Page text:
Real-time segmentation and tracking of brain metabolic state in ICU EEG recordings of burst suppression


We provide a method for estimating brain metabolic state based on a reduced-order model of EEG burst suppression. The model, derived from previously suggested biophysical mechanisms of burst suppression, describes important electrophysiological features and provides a direct link to cerebral metabolic rate. We design and fit the estimation method from EEG recordings of burst suppression from a neurological intensive care unit and test it on real and synthetic data.

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Available from: M Brandon Westover, Jun 09, 2015
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    • "All EEG data were segmented into a binary sequence of burst and suppression epochs using a previously validated automated suppression detection algorithm [11]. The resulting binary signal was then filtered to produce a continuous measure of burst suppression depth, the BSP ('burst suppression probability'), which quantifies the instantaneous the probability of being in the suppressed state [12]. "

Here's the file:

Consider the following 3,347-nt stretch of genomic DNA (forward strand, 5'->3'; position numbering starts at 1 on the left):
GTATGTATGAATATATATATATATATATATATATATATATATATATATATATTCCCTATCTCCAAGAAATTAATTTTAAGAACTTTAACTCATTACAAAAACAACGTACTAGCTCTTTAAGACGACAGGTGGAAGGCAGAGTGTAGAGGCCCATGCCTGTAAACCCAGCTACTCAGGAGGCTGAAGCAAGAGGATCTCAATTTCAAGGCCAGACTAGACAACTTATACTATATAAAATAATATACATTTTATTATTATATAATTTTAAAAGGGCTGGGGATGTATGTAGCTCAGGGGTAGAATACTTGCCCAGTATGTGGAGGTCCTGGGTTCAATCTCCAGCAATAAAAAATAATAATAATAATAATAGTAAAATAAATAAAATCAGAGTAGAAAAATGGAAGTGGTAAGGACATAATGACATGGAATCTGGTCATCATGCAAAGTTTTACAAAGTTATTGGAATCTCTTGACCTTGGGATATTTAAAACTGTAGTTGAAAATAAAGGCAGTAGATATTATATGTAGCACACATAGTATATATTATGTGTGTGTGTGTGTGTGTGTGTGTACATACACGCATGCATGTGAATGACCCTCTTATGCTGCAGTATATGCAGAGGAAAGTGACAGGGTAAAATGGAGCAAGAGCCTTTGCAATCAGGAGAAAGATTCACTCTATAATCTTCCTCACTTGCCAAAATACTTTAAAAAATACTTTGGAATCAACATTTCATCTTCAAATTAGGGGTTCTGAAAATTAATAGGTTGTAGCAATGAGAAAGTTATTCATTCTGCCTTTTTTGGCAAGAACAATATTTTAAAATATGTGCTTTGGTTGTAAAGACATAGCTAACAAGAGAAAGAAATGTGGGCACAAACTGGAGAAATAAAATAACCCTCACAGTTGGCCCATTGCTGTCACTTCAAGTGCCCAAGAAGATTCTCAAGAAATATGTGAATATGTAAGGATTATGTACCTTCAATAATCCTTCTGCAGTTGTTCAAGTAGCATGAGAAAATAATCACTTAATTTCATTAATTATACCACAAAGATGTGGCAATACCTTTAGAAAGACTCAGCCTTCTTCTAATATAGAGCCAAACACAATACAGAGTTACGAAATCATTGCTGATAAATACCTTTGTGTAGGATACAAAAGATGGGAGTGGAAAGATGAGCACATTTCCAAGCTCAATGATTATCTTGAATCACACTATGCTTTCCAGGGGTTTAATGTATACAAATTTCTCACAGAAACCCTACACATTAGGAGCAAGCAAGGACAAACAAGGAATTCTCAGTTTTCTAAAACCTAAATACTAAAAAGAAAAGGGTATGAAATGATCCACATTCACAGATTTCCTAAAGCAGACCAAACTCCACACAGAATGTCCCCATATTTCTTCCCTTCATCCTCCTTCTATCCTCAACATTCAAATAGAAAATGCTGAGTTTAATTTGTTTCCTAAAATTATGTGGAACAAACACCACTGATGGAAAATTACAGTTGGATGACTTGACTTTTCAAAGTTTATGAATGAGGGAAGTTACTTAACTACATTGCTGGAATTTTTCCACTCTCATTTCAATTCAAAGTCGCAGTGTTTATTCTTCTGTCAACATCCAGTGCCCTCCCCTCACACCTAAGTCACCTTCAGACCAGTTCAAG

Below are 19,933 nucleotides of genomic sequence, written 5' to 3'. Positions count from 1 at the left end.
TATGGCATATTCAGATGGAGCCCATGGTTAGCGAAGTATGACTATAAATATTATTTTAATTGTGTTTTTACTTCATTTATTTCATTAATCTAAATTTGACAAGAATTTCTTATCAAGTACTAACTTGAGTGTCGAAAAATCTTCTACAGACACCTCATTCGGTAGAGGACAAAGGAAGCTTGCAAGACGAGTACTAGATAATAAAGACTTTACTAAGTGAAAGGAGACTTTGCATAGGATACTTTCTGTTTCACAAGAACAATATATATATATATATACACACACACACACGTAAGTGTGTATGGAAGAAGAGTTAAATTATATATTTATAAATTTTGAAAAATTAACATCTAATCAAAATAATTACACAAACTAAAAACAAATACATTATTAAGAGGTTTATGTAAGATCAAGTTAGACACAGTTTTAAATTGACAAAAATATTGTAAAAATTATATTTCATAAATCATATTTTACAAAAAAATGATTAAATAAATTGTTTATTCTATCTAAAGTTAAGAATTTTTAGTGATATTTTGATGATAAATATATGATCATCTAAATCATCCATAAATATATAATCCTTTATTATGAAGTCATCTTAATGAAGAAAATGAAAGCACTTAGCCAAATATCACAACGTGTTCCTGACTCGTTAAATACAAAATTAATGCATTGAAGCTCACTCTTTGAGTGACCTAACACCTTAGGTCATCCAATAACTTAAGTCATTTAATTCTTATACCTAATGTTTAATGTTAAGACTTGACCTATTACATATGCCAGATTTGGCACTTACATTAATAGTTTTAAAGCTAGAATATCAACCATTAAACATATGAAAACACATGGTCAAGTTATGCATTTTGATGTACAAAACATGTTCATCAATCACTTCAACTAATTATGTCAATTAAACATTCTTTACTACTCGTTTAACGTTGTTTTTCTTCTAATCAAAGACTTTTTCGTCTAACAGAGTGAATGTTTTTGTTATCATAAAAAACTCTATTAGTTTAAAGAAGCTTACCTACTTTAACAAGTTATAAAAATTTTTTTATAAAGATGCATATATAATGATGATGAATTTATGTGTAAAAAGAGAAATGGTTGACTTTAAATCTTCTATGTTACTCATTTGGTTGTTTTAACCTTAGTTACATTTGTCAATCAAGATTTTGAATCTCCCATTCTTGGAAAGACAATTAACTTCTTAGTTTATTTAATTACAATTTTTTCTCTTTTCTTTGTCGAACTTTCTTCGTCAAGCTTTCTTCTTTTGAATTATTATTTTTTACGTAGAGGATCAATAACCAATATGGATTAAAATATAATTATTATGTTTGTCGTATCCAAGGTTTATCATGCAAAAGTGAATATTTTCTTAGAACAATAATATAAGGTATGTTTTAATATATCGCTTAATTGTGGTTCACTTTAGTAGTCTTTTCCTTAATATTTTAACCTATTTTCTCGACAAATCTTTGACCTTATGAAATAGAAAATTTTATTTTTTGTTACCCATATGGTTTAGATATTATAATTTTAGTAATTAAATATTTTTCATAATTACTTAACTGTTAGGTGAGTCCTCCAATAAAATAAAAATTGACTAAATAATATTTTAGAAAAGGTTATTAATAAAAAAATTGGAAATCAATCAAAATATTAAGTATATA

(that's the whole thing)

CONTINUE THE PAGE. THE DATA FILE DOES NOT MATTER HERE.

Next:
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    ABSTRACT: Millions of patients are admitted each year to intensive care units (ICUs) in the United States. A significant fraction of ICU survivors develop lifelong cognitive impairment, incurring tremendous financial and societal costs. Delirium, a state of impaired awareness, attention and cognition that frequently develops during ICU care, is a major risk factor for post-ICU cognitive impairment. Recent studies suggest that patients experiencing electroencephalogram (EEG) burst suppression have higher rates of mortality and are more likely to develop delirium than patients who do not experience burst suppression. Burst suppression is typically associated with coma and deep levels of anesthesia or hypothermia, and is defined clinically as an alternating pattern of high-amplitude " burst " periods interrupted by sustained low-amplitude " suppression " periods. Here we describe a clustering method to analyze EEG spectra during burst and suppression periods. We used this method to identify a set of distinct spectral patterns in the EEG during burst and suppression periods in critically ill patients. These patterns correlate with level of patient sedation, quantified in terms of sedative infusion rates and clinical sedation scores. This analysis suggests that EEG burst suppression in critically ill patients may not be a single state, but instead may reflect a plurality of states whose specific dynamics relate to a patient's underlying brain function.
    Full-text · Conference Paper · Aug 2015